Thursday, November 20, 2014

Robert J. Conley, Quitting Time (1989)

This short novel is a curious cross between a standard western and an Agatha Christie murder mystery. The central character, Oliver Colfax, is something of a range detective, with a license to kill, should he be so inclined. But he’s grown weary of the work that has been his livelihood and is looking to retire from being a gunman for hire. It is, as he says, “quitting time.”

Considering a job for a Colorado cattleman who believes he is the victim of rustlers, Colfax travels to a small frontier town, drawn in part by the opportunity to see a touring theater company perform Shakespeare’s bloody tragedy, Titus Andronicus. Agreeing with the cattleman to find out who, if anybody, is rustling his stock, Colfax gets to work and determines before long that a gang of cowboys at a nearby camp are the only likely suspects.

But matters take a sudden turn when the traveling actors begin being brutally murdered. One mystery solved, Colfax begins tying to figure out who has reason to be knocking off thespians. The resolution, though a bit implausible, is an interesting one and calls to mind accounts recorded elsewhere during this period of unexpected behavior from theater patrons not used to stage illusion.

Scene from Titus Andronicus
Colfax is an enjoyably urbane character, if you can get past his history as a contract killer. Having changed his ways, he no longer wishes to be a gun for hire for men wealthy and powerful enough to simply exterminate others who get in their way. 

He likes good whiskey and a hot bath poured for him in his hotel room. He knows how to do business and can skillfully handle an awkward client. Socially progressive, he demands that a black actor be served at a hotel with the same consideration as whites. Meanwhile, his apparent appeal to the opposite sex wins him the welcome interest of one of the actresses in the touring company.

Quitting Time is currently available in paper, audio, and ebook formats at amazon, Barnes&Noble, and AbeBooks. For more of Friday’s Forgotten Books, click on over to Patti Abbott’s blog.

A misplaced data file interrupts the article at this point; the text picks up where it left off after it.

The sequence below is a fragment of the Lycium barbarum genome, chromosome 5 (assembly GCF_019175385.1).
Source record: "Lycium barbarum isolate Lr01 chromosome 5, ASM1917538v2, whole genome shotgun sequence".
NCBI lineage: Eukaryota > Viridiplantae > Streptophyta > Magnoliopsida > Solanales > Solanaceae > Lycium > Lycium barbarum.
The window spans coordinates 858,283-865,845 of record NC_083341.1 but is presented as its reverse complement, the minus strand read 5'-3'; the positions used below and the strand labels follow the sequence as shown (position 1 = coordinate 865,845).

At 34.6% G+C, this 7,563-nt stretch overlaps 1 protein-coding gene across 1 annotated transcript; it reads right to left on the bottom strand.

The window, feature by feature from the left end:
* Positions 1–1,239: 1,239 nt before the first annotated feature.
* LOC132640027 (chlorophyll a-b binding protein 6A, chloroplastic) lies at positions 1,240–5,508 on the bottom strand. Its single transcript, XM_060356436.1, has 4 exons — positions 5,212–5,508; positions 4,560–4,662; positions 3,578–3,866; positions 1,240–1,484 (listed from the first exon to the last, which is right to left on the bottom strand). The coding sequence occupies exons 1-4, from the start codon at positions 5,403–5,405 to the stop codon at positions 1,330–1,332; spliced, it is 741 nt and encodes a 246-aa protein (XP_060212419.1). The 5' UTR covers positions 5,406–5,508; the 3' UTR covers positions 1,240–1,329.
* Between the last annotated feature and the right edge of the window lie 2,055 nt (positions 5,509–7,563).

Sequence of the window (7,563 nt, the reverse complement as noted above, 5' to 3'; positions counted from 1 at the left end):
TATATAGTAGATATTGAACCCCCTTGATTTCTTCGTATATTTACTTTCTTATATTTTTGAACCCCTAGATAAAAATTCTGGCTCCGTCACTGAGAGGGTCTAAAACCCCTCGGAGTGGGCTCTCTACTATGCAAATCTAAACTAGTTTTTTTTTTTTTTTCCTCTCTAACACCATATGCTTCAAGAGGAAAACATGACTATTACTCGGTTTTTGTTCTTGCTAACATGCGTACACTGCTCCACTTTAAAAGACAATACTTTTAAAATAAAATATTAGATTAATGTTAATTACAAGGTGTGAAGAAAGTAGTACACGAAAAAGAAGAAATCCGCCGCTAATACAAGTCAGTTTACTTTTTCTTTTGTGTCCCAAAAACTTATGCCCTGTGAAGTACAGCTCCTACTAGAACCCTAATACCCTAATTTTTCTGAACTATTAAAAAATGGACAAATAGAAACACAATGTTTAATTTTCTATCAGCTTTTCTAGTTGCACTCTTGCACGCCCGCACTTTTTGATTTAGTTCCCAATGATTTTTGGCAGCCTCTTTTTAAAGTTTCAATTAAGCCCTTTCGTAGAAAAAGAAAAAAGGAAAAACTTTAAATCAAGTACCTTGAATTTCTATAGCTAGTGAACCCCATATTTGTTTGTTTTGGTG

Further reading/viewing:
BITS reviews of Robert J. Conleys novels
The Saga of Henry Starr (1989) with interview

Image credits: Wikimedia Commons

Coming up: Western movie themes


  1. Hi Ron,

    Thank you again for all of your reviews which give me big pointers about "something to read next".

    I seem to have lost all of my own picking and choosing 'terms' and at the moment, though I am in the middle of reading two biographies of a Scotsman from the Northern Isles (Orkney) - George Mackay Brown - I also need some lighter reading in the hours when my sleep is constantly broken.

    I tell you what, I just received "Andy Adams' Campfire Tales" through the mail, a book you mentioned not too long ago and your notes sent me searching for it. I bought it through Amazon UK at a real bargain price from a bookseller in Atlanta. I only opened it last night and was immediately lost in another world.

    I have bought many, many books over the past dozen or so years using Amazon, and many of them after reading your reviews and recommendations. I really do appreciate the US booksellers who put their books up there at virtually no more than shipping cost. It is often the only way I can find such books. Many thanks to them, *and* to you for pointing me to the titles.

    Please keep up your good work. Your own striving on as you do, helps maybe weaker persons like myself to try and "come along for the ride". Your posts really do pick me up on many down days.

    Best wishes.

    1. Many years ago I got fascinated with the offshore islands around Britain and came upon George Mackay Brown. His writings made me want to visit the Orkneys, but I had to settle for Guernsey, Coll, and Islay. Glad to hear you are enjoying Andy Adams' Campfire Tales.

  2. This sounds like something I would like, another nice review.

  3. I've always thought Western and mystery stories were a nice mix.

  4. Sounds like a very interesting setting with the actor group. I liked the Bowdrie Mysteries of L'Amour pretty well.

  5. I've heard that mixing a mystery with a western appeals to more people than just a straight western tale. Another nice review, Ron.

  6. Ron, this is a contemporary work of fiction and I seem to have missed it completely. Thanks for the review.